2
$\begingroup$

I am using Act/365 day-count convention. How do I compute the time offset between 2/28/2015 and 3/1/2016? 3/1/2017

Some ideas:

  1. Direct day count: count number of days between the dates, and divide by 365. In my 2 examples, yields $1 \frac{2}{365}$ and $2 \frac{2}{365}$, respectively.
  2. Add whole years, and only apply day count convention to the fraction of dates less than a year. Then we end up with $1 \frac{2}{365}$ and $2 \frac{1}{365}$.

Does anyone know which of the 2 approaches is correct? Thanks.

$\endgroup$
2
$\begingroup$

I am using Act/365 day-count convention. How do I compute the time offset between 2/28/2015 and 3/1/2016? 3/1/2017

So it is not clear whether you are referring to the Act/365F (Fixed) or the Act/365A (Actual). I think you are trying to us Act/365A as it is much more commonly used in the USA. Where as the Act/365F is more used in the UK from what I know.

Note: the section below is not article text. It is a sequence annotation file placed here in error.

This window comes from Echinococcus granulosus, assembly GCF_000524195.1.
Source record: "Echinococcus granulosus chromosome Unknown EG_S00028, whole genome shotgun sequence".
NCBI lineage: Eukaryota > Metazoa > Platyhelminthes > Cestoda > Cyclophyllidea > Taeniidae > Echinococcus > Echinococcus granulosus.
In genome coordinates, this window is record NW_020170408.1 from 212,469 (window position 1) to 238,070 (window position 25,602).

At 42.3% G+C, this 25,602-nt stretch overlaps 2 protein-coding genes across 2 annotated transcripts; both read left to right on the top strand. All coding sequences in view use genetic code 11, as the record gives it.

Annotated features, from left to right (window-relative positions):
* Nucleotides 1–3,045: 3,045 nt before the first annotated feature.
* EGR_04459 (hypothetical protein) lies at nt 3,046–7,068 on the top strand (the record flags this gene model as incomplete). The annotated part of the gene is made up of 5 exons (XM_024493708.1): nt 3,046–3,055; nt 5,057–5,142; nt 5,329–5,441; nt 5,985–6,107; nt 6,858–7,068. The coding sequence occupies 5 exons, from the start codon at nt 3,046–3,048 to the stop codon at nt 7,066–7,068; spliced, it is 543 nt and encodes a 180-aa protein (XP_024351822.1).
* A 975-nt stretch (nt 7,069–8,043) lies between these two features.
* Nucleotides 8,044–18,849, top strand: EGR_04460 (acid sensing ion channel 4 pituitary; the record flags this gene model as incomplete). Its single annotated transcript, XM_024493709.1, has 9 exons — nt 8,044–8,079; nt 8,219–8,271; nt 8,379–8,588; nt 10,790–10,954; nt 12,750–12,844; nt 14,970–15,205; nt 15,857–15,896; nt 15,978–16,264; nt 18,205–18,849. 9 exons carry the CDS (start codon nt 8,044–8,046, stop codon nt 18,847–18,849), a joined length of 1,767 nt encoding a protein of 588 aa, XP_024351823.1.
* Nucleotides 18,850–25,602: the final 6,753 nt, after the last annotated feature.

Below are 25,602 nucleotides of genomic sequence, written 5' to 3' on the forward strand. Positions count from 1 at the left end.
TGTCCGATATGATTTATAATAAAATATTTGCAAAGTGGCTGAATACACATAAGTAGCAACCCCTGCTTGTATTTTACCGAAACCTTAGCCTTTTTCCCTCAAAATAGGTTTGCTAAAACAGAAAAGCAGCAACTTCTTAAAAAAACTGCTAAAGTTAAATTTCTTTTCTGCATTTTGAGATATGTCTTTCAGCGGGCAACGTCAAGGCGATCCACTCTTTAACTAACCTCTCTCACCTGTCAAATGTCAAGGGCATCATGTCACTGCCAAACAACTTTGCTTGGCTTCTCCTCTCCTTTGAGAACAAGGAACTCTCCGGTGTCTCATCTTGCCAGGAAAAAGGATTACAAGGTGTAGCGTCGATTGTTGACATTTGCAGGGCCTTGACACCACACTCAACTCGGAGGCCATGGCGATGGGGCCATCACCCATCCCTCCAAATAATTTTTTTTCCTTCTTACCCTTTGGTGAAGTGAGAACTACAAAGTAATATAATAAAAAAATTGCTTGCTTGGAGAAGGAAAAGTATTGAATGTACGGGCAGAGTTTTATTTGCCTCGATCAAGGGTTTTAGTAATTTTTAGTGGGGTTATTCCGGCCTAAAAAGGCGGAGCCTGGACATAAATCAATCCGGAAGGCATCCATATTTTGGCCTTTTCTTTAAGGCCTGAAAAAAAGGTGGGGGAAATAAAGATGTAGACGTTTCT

If I am wrong and you are trying to use Act/365F then answer 1 is correct.

Under both Act/365A & Act/365F The numerator is the actual number of days in the accrual period.

Under Act/365A The denominator is 366 Feb 29 falls within the accrual period.

Thus:

  • For 3/1/2016 the accrual would be 367/366
  • For 3/1/2017 the accrual would be 732/366

Under Act/365F The denominator is always 365.

Thus:

  • For 3/1/2016 the accrual would be 367/365
  • For 3/1/2017 the accrual would be 732/365
$\endgroup$

This site is temporarily in read only mode and not accepting new answers.

Not the answer you're looking for? Browse other questions tagged .